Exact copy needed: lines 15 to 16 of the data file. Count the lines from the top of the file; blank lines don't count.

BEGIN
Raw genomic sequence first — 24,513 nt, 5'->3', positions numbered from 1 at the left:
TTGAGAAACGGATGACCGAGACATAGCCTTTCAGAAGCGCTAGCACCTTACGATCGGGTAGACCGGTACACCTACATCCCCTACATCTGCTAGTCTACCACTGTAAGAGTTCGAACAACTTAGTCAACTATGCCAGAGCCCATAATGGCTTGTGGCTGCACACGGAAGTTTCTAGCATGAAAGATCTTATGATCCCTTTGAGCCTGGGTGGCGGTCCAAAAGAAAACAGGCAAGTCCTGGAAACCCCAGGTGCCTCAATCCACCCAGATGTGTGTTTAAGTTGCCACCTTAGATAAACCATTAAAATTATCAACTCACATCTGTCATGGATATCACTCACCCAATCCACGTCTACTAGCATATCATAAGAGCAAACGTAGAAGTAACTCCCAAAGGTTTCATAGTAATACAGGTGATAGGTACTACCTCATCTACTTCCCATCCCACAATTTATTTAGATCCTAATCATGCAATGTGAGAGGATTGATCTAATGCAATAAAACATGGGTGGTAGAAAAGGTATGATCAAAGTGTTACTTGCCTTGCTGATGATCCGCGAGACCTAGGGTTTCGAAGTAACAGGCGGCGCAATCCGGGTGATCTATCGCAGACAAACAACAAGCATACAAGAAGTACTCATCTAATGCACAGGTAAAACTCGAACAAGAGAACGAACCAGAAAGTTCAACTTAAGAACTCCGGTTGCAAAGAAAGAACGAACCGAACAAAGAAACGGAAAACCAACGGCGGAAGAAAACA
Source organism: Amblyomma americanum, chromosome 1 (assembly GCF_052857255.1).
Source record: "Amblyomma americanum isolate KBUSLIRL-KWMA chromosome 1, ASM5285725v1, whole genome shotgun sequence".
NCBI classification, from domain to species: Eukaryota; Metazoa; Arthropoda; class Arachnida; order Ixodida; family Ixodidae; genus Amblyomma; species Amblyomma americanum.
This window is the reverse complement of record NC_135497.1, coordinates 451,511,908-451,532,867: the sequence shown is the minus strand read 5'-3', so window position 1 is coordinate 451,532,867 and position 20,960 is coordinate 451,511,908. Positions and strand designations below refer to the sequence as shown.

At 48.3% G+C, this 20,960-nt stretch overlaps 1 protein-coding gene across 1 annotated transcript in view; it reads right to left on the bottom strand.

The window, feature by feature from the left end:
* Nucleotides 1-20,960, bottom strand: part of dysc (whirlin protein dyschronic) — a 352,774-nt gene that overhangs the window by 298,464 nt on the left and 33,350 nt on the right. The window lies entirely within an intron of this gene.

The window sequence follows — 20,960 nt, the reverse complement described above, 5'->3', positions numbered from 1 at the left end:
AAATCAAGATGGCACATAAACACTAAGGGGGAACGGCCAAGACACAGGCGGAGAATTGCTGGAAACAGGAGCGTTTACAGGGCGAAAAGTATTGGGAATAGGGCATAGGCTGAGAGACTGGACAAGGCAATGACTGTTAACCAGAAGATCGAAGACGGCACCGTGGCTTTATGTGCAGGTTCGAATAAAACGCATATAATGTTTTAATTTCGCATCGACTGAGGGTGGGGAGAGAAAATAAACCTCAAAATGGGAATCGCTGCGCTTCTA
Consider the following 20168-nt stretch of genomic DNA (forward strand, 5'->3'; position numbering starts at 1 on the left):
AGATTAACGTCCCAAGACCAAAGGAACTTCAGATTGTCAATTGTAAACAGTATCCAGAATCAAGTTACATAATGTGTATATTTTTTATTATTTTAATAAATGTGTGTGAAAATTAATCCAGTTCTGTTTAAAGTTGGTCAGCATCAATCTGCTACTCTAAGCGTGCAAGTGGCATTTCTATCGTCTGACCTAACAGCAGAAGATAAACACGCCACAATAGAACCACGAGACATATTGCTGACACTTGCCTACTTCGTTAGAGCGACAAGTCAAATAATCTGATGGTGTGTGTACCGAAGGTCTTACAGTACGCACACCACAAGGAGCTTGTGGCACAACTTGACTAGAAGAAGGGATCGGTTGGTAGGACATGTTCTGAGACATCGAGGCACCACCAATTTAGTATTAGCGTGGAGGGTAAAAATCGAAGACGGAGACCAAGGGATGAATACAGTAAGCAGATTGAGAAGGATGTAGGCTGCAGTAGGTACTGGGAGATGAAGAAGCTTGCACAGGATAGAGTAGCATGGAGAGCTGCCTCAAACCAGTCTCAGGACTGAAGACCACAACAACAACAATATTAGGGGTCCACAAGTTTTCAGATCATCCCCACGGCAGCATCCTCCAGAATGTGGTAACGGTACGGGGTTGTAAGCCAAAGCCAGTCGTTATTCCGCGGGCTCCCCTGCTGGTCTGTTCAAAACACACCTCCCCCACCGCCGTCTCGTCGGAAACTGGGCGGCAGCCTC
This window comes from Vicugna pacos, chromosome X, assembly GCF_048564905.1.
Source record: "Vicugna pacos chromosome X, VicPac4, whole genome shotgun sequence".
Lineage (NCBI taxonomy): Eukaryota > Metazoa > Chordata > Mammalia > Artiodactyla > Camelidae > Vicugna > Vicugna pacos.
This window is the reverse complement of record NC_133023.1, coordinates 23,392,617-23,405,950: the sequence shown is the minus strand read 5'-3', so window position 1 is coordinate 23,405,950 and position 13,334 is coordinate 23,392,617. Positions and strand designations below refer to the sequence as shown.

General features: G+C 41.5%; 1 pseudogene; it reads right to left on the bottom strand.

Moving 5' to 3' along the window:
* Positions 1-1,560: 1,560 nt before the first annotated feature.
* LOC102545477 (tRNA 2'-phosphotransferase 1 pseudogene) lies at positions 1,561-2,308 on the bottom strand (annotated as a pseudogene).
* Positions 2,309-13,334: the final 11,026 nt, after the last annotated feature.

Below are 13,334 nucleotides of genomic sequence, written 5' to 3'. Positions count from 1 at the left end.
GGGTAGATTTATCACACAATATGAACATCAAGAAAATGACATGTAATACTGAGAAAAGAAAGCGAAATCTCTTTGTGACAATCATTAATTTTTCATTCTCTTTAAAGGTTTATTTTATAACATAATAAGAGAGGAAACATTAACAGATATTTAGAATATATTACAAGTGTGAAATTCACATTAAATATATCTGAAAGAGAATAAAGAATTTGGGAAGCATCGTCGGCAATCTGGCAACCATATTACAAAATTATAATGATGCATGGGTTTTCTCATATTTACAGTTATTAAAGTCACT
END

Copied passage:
Source record: "Vicugna pacos chromosome X, VicPac4, whole genome shotgun sequence".
Lineage (NCBI taxonomy): Eukaryota > Metazoa > Chordata > Mammalia > Artiodactyla > Camelidae > Vicugna > Vicugna pacos.